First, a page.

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Research Document - 2012/085

2011 Evaluation of 4VWX Herring

By M.J. Power, D. Knox, A. MacIntyre, G.D. Melvin, and R. Singh/h3>


Quota landings of Atlantic herring (Clupea harengus) in 2009-2010 were 45,534t against a Total Allowable Catch of 55,000t for the Southwest (SW) Nova Scotia/Bay of Fundy (SWNS/BoF) component. Acoustic biomass estimates decreased by 36% for the major spawning ground survey areas in Scots Bay and on German Bank. In 2010, the fishery catch at age composition by number was comprised of 60% fish at 2 years of age, 22% at age 3, and only 7% at ages older than age 5. There was a large reduction in fish condition and weights at age across all ages in the fishery, which is attributed to poor feeding conditions. This assessment indicates a decline in the resource with reduced spawning abundance, poor fish condition and a lack of older fish in the population. The high catches and targeting of juvenile fish, which was a major feature of the 2009 and 2010 fisheries, may impede future rebuilding of the stock.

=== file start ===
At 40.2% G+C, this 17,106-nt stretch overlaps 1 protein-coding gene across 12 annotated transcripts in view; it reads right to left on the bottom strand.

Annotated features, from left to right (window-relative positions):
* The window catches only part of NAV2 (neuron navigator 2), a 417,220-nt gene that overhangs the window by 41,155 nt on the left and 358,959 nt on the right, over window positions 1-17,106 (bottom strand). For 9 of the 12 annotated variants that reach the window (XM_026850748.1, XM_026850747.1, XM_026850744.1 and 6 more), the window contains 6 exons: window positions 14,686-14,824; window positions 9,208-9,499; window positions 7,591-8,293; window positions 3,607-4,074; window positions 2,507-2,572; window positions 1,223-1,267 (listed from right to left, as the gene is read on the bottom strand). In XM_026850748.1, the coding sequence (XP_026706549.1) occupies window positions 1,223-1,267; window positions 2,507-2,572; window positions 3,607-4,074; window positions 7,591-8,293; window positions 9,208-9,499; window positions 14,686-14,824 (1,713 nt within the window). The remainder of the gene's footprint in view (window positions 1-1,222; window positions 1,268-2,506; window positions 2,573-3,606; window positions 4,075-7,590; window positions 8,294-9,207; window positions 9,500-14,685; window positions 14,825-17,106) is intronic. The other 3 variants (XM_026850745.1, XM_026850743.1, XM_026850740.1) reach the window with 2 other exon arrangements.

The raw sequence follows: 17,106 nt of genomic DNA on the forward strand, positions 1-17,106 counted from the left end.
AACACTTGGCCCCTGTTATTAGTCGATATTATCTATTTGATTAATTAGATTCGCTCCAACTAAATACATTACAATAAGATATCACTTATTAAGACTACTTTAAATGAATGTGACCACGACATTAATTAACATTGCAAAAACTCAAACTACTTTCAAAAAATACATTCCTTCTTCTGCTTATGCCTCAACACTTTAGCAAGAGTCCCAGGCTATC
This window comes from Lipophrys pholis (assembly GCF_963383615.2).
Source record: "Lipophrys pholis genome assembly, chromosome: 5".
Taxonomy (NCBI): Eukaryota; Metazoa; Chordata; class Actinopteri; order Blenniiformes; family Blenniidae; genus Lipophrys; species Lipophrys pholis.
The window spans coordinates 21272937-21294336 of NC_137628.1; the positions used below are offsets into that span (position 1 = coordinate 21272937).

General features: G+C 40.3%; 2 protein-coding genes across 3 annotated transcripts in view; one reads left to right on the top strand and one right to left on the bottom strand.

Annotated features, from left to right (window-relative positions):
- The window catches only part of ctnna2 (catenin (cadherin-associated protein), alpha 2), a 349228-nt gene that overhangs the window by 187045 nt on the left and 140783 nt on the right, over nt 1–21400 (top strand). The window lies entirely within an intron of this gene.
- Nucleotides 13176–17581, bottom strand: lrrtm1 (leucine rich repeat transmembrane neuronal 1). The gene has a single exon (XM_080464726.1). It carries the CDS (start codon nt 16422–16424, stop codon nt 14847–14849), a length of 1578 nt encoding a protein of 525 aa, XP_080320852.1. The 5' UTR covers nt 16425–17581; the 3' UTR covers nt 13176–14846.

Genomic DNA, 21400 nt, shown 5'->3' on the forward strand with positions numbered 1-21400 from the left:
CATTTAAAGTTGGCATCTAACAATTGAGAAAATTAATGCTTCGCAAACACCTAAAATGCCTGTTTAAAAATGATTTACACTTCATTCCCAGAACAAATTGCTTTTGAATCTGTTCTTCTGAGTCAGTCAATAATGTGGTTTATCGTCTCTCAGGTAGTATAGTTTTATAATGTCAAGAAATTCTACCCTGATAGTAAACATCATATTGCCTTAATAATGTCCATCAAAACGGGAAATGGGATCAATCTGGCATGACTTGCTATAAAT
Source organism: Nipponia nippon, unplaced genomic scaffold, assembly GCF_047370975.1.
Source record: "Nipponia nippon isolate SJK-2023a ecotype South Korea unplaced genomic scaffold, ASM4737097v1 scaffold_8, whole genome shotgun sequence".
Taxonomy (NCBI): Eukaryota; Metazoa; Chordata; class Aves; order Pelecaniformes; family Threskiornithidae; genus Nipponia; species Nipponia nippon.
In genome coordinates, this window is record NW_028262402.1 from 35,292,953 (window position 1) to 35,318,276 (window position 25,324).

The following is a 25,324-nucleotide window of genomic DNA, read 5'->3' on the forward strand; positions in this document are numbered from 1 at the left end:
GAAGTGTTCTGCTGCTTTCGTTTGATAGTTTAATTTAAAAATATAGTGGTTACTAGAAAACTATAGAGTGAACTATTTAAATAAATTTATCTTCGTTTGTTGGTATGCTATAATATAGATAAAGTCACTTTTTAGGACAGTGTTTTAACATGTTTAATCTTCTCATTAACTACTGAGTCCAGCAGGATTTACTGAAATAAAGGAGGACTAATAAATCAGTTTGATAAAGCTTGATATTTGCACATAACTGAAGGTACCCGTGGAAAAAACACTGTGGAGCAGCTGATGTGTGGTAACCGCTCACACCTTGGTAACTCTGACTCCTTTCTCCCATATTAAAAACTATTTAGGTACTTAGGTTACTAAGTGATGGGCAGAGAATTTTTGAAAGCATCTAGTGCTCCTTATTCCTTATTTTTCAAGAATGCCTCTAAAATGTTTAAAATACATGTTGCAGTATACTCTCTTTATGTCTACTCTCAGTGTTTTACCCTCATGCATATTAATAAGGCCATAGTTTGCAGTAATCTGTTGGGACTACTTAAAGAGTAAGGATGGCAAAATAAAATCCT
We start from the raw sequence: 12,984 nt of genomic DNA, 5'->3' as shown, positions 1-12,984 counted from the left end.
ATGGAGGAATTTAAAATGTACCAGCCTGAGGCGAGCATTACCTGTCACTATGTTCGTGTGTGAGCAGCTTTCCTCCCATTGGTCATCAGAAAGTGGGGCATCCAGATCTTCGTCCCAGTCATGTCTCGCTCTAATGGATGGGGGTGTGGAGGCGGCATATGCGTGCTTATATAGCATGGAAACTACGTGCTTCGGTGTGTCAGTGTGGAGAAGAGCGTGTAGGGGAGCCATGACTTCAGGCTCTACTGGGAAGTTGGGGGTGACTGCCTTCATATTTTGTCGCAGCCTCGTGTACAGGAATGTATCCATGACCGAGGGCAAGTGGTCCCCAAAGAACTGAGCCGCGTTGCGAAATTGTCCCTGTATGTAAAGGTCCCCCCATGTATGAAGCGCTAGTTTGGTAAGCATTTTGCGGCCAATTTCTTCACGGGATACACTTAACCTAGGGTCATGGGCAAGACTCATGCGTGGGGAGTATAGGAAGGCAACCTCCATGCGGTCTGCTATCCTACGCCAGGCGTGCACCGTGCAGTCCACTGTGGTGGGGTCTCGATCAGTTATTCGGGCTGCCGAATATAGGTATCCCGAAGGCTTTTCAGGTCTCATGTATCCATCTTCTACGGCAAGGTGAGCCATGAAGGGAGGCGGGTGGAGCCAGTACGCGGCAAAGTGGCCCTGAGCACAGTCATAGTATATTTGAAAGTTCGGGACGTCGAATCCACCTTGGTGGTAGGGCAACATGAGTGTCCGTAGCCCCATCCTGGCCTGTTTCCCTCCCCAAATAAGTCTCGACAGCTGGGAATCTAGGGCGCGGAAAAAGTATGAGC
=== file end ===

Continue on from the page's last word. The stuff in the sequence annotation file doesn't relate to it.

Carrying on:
There was an increase in landings from 9,088t to 11,862t from the offshore Scotian Shelf banks, mainly due to good fishing conditions and the availability of herring to the purse seine gear. There was no midwater trawl activity in the offshore area and only limited by-catch of herring from bottom trawl gear. Herring abundance in the summer bottom trawl research survey was again at a high level with large increases in all areas except the Bay of Fundy. This survey has not been considered indicative of overall abundance due to changes in catchability for herring and a lack of year-class tracking. There was a single acoustic survey completed for the offshore area in 2010, which documented 3,500t of biomass.

The recorded landings in the 2010 gillnet and trap net fisheries along the coast of Nova Scotia decreased from 9,873t to 5,575t. There were decreases in surveyed acoustic biomass in the Halifax/Eastern Shore and Little Hope areas from the previous year. Surveys were also completed near Glace Bay, but there were few spawning herring documented and very little catch reported. No herring surveys took place in the Bras d’Or Lakes.

Landings in the 2010 New Brunswick weir and shut-off fishery were 10,958t, up from the low of 4,031t in the previous year. It is notable that, as recently as 2007, landings were 30,944t, the highest in nearly 20 years. The age distribution of fish caught in the 2010 New Brunswick weir and shutoff fishery were primarily juveniles, with 95% by number at age 2. The success of this passive trap fishery has been historically unpredictable, and catches are inherently susceptible to many natural variables in addition to abundance.

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